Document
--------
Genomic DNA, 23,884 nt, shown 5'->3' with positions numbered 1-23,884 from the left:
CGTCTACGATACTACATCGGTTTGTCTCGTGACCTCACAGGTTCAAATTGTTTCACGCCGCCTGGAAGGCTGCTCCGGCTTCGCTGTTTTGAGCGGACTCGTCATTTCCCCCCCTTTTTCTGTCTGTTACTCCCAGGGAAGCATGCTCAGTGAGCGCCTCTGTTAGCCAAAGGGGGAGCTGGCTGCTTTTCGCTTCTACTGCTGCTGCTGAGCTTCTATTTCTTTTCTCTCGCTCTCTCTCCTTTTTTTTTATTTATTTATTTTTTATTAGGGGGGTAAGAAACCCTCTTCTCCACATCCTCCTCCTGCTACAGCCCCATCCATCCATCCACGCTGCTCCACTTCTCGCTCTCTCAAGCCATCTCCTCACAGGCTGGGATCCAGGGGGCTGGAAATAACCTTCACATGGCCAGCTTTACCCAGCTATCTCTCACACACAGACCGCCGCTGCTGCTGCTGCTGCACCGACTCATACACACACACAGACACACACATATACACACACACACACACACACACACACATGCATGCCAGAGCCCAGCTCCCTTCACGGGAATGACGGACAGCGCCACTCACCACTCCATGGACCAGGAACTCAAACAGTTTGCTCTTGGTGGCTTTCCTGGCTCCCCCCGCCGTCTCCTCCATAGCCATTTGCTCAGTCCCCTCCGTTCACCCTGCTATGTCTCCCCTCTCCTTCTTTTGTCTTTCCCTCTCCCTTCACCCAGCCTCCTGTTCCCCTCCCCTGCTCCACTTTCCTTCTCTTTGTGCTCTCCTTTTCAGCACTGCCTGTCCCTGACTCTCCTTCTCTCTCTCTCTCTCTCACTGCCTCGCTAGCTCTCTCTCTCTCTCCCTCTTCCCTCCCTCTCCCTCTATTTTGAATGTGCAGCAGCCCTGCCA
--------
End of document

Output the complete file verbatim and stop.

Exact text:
Genomic DNA, 23,884 nt, shown 5'->3' with positions numbered 1-23,884 from the left:
CGTCTACGATACTACATCGGTTTGTCTCGTGACCTCACAGGTTCAAATTGTTTCACGCCGCCTGGAAGGCTGCTCCGGCTTCGCTGTTTTGAGCGGACTCGTCATTTCCCCCCCTTTTTCTGTCTGTTACTCCCAGGGAAGCATGCTCAGTGAGCGCCTCTGTTAGCCAAAGGGGGAGCTGGCTGCTTTTCGCTTCTACTGCTGCTGCTGAGCTTCTATTTCTTTTCTCTCGCTCTCTCTCCTTTTTTTTTATTTATTTATTTTTTATTAGGGGGGTAAGAAACCCTCTTCTCCACATCCTCCTCCTGCTACAGCCCCATCCATCCATCCACGCTGCTCCACTTCTCGCTCTCTCAAGCCATCTCCTCACAGGCTGGGATCCAGGGGGCTGGAAATAACCTTCACATGGCCAGCTTTACCCAGCTATCTCTCACACACAGACCGCCGCTGCTGCTGCTGCTGCACCGACTCATACACACACACAGACACACACATATACACACACACACACACACACACACACATGCATGCCAGAGCCCAGCTCCCTTCACGGGAATGACGGACAGCGCCACTCACCACTCCATGGACCAGGAACTCAAACAGTTTGCTCTTGGTGGCTTTCCTGGCTCCCCCCGCCGTCTCCTCCATAGCCATTTGCTCAGTCCCCTCCGTTCACCCTGCTATGTCTCCCCTCTCCTTCTTTTGTCTTTCCCTCTCCCTTCACCCAGCCTCCTGTTCCCCTCCCCTGCTCCACTTTCCTTCTCTTTGTGCTCTCCTTTTCAGCACTGCCTGTCCCTGACTCTCCTTCTCTCTCTCTCTCTCTCACTGCCTCGCTAGCTCTCTCTCTCTCTCCCTCTTCCCTCCCTCTCCCTCTATTTTGAATGTGCAGCAGCCCTGCCA